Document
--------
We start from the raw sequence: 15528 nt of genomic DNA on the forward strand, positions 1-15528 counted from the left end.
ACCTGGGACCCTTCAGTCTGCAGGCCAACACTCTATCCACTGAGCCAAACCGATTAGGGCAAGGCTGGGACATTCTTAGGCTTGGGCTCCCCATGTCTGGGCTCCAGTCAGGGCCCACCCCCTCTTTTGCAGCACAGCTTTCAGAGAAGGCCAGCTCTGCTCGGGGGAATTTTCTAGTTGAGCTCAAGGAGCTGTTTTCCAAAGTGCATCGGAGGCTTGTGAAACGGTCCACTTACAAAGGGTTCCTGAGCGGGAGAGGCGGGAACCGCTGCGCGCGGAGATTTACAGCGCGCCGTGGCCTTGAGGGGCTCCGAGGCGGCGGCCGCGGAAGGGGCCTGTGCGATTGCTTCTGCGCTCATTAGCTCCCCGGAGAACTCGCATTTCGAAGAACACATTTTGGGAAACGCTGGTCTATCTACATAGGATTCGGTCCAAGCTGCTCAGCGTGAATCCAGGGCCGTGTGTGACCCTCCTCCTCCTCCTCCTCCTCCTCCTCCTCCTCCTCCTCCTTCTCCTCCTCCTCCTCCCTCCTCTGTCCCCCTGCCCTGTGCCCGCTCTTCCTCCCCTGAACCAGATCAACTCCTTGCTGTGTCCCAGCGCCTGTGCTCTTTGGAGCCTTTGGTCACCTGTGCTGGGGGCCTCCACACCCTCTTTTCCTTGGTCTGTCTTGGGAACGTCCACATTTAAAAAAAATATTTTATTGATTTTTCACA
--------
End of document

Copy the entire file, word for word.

We start from the raw sequence: 15528 nt of genomic DNA on the forward strand, positions 1-15528 counted from the left end.
ACCTGGGACCCTTCAGTCTGCAGGCCAACACTCTATCCACTGAGCCAAACCGATTAGGGCAAGGCTGGGACATTCTTAGGCTTGGGCTCCCCATGTCTGGGCTCCAGTCAGGGCCCACCCCCTCTTTTGCAGCACAGCTTTCAGAGAAGGCCAGCTCTGCTCGGGGGAATTTTCTAGTTGAGCTCAAGGAGCTGTTTTCCAAAGTGCATCGGAGGCTTGTGAAACGGTCCACTTACAAAGGGTTCCTGAGCGGGAGAGGCGGGAACCGCTGCGCGCGGAGATTTACAGCGCGCCGTGGCCTTGAGGGGCTCCGAGGCGGCGGCCGCGGAAGGGGCCTGTGCGATTGCTTCTGCGCTCATTAGCTCCCCGGAGAACTCGCATTTCGAAGAACACATTTTGGGAAACGCTGGTCTATCTACATAGGATTCGGTCCAAGCTGCTCAGCGTGAATCCAGGGCCGTGTGTGACCCTCCTCCTCCTCCTCCTCCTCCTCCTCCTCCTCCTCCTCCTTCTCCTCCTCCTCCTCCCTCCTCTGTCCCCCTGCCCTGTGCCCGCTCTTCCTCCCCTGAACCAGATCAACTCCTTGCTGTGTCCCAGCGCCTGTGCTCTTTGGAGCCTTTGGTCACCTGTGCTGGGGGCCTCCACACCCTCTTTTCCTTGGTCTGTCTTGGGAACGTCCACATTTAAAAAAAATATTTTATTGATTTTTCACA